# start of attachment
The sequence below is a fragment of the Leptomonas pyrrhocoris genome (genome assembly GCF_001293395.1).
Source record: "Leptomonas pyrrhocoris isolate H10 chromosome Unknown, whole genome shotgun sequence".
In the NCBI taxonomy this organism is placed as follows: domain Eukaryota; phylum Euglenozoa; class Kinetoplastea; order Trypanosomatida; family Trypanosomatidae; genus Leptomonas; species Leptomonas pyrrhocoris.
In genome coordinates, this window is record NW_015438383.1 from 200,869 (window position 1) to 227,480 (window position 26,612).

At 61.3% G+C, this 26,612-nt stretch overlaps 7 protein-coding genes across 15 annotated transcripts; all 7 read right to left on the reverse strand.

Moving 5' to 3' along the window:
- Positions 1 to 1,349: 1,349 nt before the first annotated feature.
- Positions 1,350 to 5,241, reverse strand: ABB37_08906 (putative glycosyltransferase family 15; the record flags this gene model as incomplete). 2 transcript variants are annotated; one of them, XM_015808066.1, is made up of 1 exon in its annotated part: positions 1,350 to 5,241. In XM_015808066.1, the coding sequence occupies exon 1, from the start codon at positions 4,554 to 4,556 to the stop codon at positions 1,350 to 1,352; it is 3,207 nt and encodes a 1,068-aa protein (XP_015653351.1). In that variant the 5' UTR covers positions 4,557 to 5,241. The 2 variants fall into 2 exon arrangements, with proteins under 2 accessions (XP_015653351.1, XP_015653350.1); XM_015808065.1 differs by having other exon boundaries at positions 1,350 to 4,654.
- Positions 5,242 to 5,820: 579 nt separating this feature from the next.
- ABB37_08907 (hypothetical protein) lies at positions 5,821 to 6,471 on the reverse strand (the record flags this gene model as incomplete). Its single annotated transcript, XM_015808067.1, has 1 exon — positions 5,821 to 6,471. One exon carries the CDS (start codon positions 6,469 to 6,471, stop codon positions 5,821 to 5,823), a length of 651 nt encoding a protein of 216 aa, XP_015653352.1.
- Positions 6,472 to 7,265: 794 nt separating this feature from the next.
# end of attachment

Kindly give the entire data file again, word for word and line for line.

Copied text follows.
The sequence below is a fragment of the Leptomonas pyrrhocoris genome (genome assembly GCF_001293395.1).
Source record: "Leptomonas pyrrhocoris isolate H10 chromosome Unknown, whole genome shotgun sequence".
In the NCBI taxonomy this organism is placed as follows: domain Eukaryota; phylum Euglenozoa; class Kinetoplastea; order Trypanosomatida; family Trypanosomatidae; genus Leptomonas; species Leptomonas pyrrhocoris.
In genome coordinates, this window is record NW_015438383.1 from 200,869 (window position 1) to 227,480 (window position 26,612).

At 61.3% G+C, this 26,612-nt stretch overlaps 7 protein-coding genes across 15 annotated transcripts; all 7 read right to left on the reverse strand.

Moving 5' to 3' along the window:
- Positions 1 to 1,349: 1,349 nt before the first annotated feature.
- Positions 1,350 to 5,241, reverse strand: ABB37_08906 (putative glycosyltransferase family 15; the record flags this gene model as incomplete). 2 transcript variants are annotated; one of them, XM_015808066.1, is made up of 1 exon in its annotated part: positions 1,350 to 5,241. In XM_015808066.1, the coding sequence occupies exon 1, from the start codon at positions 4,554 to 4,556 to the stop codon at positions 1,350 to 1,352; it is 3,207 nt and encodes a 1,068-aa protein (XP_015653351.1). In that variant the 5' UTR covers positions 4,557 to 5,241. The 2 variants fall into 2 exon arrangements, with proteins under 2 accessions (XP_015653351.1, XP_015653350.1); XM_015808065.1 differs by having other exon boundaries at positions 1,350 to 4,654.
- Positions 5,242 to 5,820: 579 nt separating this feature from the next.
- ABB37_08907 (hypothetical protein) lies at positions 5,821 to 6,471 on the reverse strand (the record flags this gene model as incomplete). Its single annotated transcript, XM_015808067.1, has 1 exon — positions 5,821 to 6,471. One exon carries the CDS (start codon positions 6,469 to 6,471, stop codon positions 5,821 to 5,823), a length of 651 nt encoding a protein of 216 aa, XP_015653352.1.
- Positions 6,472 to 7,265: 794 nt separating this feature from the next.